Ali remains the only three-time lineal world heavyweight champion; he won the title in 1964, 1974, and 1978. Between February 25, 1964 and September 19, 1964 Muhammad Ali reigned as the undisputed heavyweight boxing champion. British journalist Michael Parkinson interviewed Muhammad Ali four times and remembers him as boxing’s biggest ever star. “He was a rockstar,” Parkinson told BBC World Service. “It was not often I was gobsmacked but as he walked across the studio floor I’d never seen a more graceful or beautiful man, he was extraordinary’. Parkinson also observed and said of him “He was a man who could fell you with a blow – kill you maybe – yet he had beautiful hands with long tapering fingers.”
At a time when most fighters let their managers do the talking, Ali, thrived in and indeed craved the spotlight, where he was often provocative and outlandish. He controlled most press conferences and interviews, and spoke freely about issues unrelated to boxing. Ali transformed the role and image of the African American athlete in America by his embrace of racial pride and his willingness to antagonize the white establishment in doing so. In the words of writer Joyce Carol Oates, he was one of the few athletes in any sport to “define the terms of his public reputation”.
The ‘Thriller in Manila’ 1975 was his last fight against Joe Frazier and easily the hardest. Both left a piece of themselves in that hot humid ring that night. It was plain the two boxers were never the same, Frazier retiring shortly afterwards. Ali continuing with eventual physical consequences. He slowed down even further in the ring, he was wining his fights by pure guile and showing another aspect to his boxing abilities an iron clad jaw. The highly controversial fight with Norton in Yankee Stadium which Ali somehow won on points, should have been the end. But he continued, after winning against Alfredo Evangelista in May 1977, Ali struggled in his next fight against hard puncher Ernie Shavers that September, who wobbled him a few times with punches to the head. Ali won the fight by another unanimous decision, but the bout caused his long time doctor Ferdie Pacheco to quit after he was rebuffed for telling Ali he should retire. Pacheco was quoted as saying, “the New York State Athletic Commission gave me a report that showed Ali’s kidneys were falling apart. I wrote to Angelo Dundee, Ali’s trainer, his wife and Ali himself. I got nothing back in response. That’s when I decided enough is enough.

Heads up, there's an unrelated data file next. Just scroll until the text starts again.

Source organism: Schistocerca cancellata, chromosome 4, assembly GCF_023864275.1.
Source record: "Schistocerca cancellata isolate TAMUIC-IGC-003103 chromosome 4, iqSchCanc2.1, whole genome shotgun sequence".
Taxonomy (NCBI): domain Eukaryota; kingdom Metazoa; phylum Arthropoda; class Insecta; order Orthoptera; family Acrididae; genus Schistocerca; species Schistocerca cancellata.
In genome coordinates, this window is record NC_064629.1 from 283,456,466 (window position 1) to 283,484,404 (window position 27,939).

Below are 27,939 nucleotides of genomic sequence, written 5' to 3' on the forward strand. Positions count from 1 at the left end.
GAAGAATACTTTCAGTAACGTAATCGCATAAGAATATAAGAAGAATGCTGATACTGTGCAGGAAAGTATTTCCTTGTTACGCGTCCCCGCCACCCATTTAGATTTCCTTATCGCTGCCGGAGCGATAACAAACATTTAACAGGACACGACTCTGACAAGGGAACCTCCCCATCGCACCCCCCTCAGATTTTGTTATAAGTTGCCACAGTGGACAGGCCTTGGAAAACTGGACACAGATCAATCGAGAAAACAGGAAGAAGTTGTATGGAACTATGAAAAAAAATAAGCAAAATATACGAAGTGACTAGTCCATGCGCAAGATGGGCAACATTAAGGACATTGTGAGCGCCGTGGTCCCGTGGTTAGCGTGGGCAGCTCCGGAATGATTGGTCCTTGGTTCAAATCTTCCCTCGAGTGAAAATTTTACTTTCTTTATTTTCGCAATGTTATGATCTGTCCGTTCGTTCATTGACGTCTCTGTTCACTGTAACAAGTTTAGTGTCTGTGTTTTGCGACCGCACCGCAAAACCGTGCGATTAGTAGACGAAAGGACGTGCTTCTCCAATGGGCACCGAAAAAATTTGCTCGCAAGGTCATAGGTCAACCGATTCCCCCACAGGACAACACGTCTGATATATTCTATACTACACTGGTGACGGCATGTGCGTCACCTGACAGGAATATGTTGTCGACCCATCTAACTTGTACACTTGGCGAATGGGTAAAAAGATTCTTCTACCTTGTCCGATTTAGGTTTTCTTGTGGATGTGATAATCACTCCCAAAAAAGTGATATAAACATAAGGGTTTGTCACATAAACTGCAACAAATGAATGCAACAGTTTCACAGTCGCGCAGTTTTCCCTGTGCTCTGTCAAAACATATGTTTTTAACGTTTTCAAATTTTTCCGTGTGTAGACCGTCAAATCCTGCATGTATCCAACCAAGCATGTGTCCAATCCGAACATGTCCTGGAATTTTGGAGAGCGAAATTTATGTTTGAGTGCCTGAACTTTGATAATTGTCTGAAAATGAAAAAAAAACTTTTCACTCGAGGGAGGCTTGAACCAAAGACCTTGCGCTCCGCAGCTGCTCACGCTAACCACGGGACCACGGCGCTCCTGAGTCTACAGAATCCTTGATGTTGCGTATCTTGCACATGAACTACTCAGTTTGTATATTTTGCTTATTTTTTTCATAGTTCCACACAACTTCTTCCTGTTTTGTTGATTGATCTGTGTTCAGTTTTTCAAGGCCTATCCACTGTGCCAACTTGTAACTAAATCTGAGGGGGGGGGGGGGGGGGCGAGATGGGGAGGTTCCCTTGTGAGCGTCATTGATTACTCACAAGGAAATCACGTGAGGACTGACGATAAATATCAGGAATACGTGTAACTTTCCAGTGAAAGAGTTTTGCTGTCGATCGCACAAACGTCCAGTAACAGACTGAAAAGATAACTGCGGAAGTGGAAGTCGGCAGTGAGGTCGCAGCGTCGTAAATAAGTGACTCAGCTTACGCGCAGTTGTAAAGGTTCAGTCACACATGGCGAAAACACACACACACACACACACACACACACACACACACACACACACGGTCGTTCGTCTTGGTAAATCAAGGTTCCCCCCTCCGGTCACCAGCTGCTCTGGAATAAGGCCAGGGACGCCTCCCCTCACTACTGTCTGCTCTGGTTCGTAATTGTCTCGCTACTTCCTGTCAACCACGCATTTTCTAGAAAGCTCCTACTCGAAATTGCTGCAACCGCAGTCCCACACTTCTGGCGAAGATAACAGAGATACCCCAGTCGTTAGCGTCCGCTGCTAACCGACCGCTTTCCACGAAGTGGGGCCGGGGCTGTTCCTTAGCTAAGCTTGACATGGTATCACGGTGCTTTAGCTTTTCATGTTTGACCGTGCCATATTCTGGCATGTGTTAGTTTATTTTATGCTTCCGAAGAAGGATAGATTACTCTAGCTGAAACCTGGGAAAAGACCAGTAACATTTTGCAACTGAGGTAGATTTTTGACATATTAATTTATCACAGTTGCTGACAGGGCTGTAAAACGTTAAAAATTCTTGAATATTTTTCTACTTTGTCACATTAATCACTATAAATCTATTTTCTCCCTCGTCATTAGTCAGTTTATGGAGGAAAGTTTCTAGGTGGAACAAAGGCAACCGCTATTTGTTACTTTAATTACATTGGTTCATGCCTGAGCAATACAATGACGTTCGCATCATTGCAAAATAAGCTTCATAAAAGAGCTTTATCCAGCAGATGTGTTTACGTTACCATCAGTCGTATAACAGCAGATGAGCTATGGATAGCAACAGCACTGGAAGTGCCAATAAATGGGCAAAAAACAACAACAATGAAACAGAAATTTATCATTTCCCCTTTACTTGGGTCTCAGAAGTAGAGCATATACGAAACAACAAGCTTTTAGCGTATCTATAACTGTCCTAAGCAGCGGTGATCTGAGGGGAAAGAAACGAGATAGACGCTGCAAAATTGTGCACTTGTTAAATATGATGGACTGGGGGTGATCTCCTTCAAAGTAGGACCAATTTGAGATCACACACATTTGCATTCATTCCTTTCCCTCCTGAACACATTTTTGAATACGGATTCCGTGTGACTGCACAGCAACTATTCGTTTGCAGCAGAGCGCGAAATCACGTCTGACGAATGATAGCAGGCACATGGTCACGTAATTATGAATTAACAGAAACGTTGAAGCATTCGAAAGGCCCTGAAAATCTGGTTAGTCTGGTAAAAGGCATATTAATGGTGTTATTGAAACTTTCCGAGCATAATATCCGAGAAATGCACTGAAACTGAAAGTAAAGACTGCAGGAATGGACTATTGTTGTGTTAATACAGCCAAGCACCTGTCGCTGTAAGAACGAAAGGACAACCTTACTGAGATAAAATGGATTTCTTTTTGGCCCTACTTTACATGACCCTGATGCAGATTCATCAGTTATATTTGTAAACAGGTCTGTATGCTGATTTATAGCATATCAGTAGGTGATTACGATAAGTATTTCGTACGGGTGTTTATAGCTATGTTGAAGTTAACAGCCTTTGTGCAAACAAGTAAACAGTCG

Ali lost to Leon Spinks a no hoper in 1978, returning to defeat him later in the year to become three times heavyweight champion. Then retirement. However, it was clear Ali was suffering from slurred speech and medical examination showed particles on the brain that could lead to Parkinson’s. For some reason he took the challenge to climb the mountain one more time and in 1980 took on a former sparring partner Larry Holmes who was now the new heavyweight champion at the peak of his boxing skills. What followed was sad, humiliating and awful to watch as Ali was battered before the fight was stopped. Even then he returned for one last hurrah against a young up and coming fighter Trevor Berbick again losing with much dignity this time in the Bahamas.
In 2006 Muhammad Ali was reported to have sold the image rights to his name, such was his possible financial need. He had battled Parkinson’s disease for more than 30 years and was admitted to hospital in Phoenix, Arizona, with a respiratory condition where he sadly died. The funeral will take place in Ali’s home town of Louisville, Kentucky.
Matthew Willetts MA is the Director of Comicus who has over 35 years experience in television, film, theatre, and comedy club/cabaret entertainment, working as a performer, screenwriter, producer and agent. He lectured at Southampton Solent University in Comedy, Screenwriting, Television, Theatre & Radio. Matthew can sometimes be seen and heard on TV & Radio and often quoted in the national press and media publications. As well as speaking regularly at festivals and industry conferences, he has been a judge at the Edinburgh Fringe Festival and the Montreux Television Festival.